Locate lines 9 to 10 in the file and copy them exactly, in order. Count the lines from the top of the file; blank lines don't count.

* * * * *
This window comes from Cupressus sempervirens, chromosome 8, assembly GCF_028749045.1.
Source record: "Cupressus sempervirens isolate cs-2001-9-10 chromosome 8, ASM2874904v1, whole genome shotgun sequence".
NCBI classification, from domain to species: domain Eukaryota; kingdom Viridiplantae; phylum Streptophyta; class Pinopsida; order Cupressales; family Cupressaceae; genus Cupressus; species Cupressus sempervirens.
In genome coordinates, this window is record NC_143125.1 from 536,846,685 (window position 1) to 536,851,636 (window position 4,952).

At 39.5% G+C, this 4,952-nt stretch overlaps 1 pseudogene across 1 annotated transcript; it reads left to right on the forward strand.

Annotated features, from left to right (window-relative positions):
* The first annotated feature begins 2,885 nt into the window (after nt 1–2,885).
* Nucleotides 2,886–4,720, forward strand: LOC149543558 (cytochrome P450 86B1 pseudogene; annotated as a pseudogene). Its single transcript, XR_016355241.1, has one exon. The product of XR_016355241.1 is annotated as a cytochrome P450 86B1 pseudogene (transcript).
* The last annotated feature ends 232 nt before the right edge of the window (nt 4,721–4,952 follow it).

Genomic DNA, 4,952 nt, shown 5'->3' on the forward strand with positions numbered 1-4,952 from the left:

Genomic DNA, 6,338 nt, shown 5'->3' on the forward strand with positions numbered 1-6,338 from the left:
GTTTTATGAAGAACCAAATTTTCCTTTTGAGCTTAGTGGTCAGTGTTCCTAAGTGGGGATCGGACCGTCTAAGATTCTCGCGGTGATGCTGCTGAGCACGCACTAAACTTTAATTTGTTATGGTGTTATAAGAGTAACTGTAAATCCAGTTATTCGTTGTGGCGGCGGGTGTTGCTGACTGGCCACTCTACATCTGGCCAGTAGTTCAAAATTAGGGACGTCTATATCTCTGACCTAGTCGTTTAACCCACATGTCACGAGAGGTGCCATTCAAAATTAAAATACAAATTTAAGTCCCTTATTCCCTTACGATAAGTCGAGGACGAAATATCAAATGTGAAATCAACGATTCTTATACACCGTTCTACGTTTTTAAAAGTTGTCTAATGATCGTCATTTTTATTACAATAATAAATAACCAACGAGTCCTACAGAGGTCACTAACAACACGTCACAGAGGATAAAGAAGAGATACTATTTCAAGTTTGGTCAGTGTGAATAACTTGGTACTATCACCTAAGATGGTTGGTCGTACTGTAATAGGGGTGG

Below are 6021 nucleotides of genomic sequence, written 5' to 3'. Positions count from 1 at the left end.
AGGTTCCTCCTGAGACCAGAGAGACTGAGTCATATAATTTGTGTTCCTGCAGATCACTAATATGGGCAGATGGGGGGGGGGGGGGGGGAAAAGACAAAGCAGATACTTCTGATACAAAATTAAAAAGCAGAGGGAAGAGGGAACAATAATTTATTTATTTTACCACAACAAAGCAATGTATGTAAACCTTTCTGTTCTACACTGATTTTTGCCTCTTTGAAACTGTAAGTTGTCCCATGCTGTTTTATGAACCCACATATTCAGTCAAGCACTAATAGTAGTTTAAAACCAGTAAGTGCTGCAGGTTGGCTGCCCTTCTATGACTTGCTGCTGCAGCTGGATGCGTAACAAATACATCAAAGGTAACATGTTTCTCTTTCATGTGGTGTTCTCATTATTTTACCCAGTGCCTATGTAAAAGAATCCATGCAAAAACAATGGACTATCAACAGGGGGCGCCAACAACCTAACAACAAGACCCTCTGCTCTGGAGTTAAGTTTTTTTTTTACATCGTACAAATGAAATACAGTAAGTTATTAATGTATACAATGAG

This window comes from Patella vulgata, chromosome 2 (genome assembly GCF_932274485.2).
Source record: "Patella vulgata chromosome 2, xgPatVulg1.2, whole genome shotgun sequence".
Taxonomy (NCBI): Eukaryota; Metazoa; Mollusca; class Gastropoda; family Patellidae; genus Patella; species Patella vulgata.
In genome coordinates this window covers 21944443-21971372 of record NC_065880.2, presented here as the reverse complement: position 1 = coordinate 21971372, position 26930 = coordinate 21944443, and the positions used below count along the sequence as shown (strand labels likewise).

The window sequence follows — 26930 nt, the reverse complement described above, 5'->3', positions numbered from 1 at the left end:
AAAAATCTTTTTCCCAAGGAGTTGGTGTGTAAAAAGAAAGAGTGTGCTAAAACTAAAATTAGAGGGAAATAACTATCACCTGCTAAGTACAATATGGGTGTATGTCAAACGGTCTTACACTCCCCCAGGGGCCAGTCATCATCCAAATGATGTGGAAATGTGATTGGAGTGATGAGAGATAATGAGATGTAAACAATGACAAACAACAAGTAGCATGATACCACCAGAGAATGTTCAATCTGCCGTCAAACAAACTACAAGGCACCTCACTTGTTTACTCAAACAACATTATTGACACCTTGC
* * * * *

* The last annotated feature ends 232 nt before the right edge of the window (nt 4,721–4,952 follow it).

Genomic DNA, 4,952 nt, shown 5'->3' on the forward strand with positions numbered 1-4,952 from the left: